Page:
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    I've said nothing that should be taken as suggesting he directly address this subject with any of his housemates. My take on this is that the OP is being very defensive and wishes to 'close the book' on the matter, and thinks foisting an apology on someone will do that. IMV such an action risks inflaming the current situation and does nothing to prevent similar things happening in future. – Spagirl Dec 18 '17 at 14:05
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    The lesson isn't even specific to whatever a 'gender sensitive' issue is. The issue extends to all manner of sensitivities and certainly many men are uncomfortable with the idea of Maid Cafes, as there are also women who are not. The OP is in a living situation with a bunch of folk he doesn't know well, in any such situation anyone would be advised to tread a little gingerly while they get to know people. – Spagirl Dec 18 '17 at 14:54
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+550

I, too, found your name telling (yes, actually, though most likely a joke, it's telling.)

I'm sure you meant it as a joke. That doesn't mean it isn't offensive. I take it you're a male.

You might remember Playboy clubs where the women are/were? dressed as bunnies. Bunnies aren't just cute and fuzzy. Think about it. "Fly me" was the byline of an airline featuring a pretty hostess saying "I'm Cindy. Fly me." That's not subtle either. Neither is a "maid café". I don't think "maid cafés" are popular because they remind men of those good old clean homes their mamas kept.

Some women are sensitive to the objectification of women for the sexual gratification of men. Some women go along with it. I take it your roommates are of the former ilk. It's hard to come up with a pertinent counter because many men don't take sexual objectification the same way.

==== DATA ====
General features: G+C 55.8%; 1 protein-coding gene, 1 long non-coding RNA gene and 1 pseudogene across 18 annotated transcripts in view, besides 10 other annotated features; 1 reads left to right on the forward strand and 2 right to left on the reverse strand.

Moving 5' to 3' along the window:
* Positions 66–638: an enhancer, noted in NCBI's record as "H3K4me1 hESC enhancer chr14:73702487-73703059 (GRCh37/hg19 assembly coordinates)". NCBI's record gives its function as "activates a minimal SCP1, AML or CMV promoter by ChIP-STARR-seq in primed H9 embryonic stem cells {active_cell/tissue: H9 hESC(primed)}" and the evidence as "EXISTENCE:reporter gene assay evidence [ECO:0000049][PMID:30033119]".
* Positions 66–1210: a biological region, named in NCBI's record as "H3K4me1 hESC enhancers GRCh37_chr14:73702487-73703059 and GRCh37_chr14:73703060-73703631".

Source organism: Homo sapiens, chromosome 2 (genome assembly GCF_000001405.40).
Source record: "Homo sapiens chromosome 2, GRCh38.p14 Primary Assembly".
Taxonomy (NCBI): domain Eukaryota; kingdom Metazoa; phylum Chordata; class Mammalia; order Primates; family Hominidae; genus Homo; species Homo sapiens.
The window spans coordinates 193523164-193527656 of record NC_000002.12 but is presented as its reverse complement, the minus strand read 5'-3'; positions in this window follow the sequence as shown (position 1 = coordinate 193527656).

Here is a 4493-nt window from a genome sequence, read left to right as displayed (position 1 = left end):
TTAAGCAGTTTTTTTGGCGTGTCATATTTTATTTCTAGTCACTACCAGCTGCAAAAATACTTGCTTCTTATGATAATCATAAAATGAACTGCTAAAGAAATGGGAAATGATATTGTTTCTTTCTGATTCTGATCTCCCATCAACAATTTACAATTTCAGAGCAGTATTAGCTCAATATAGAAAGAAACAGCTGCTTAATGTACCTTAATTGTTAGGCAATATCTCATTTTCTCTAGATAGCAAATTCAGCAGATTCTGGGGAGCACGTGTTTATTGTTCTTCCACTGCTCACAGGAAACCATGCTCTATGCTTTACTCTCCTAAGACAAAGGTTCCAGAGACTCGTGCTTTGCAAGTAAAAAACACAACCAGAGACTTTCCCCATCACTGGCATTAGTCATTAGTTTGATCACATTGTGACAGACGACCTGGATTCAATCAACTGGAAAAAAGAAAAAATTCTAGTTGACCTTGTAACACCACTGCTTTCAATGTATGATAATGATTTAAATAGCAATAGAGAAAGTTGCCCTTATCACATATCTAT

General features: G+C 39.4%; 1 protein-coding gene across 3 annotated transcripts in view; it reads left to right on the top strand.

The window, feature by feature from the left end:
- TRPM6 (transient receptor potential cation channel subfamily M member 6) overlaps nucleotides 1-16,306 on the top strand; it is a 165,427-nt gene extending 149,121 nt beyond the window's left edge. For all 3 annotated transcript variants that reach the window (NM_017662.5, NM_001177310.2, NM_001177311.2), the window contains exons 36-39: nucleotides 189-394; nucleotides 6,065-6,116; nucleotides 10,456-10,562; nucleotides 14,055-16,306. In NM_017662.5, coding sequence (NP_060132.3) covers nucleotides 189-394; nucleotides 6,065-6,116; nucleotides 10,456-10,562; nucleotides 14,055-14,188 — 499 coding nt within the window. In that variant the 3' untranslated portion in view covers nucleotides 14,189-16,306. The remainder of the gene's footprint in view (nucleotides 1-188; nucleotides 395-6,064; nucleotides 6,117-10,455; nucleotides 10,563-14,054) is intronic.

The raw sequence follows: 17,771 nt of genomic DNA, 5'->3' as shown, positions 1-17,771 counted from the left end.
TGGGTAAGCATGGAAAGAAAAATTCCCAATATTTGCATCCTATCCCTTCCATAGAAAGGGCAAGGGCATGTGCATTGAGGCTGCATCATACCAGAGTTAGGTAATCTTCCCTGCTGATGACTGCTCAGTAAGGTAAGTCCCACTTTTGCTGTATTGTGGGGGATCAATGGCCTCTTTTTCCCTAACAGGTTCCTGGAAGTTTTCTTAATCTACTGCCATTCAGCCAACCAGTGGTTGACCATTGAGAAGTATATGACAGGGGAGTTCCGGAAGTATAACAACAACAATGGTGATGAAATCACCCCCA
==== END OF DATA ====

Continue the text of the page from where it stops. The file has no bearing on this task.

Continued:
What you said, in essence, was likely heard as:

I'm going out to a bar that treats women as objects meant for my sexual pleasure. Why don't you get into an outfit that would demean you as a person for my sexual pleasure and accompany me there as well? Hahaha.

That's really creepy, and I agree with the manager who said not to approach the person to apologize. No matter what you say, it will be threatening, because you already are creepy and unsafe in her mind. I mean, what can you say that will change her mind towards you? Very few people know the art of a good apology. Many people (semi-?) inadvertently blame the offended party ("I'm sorry if you..." "Seriously, I was only kidding. I didn't know you would take it that way..., etc.)

How can I let the complainant know I am sorry what I said upset them and meant no ill intentions? (emphasis mine)

This leads me to believe the apology you would make would be of the semi-blaming variety.

So, tell the manager to express your sincere apologies to the tenant whom you offended, then drop it. Go about your life like it never happened, except behave like a gentleman when they are around. That's the best thing you can do.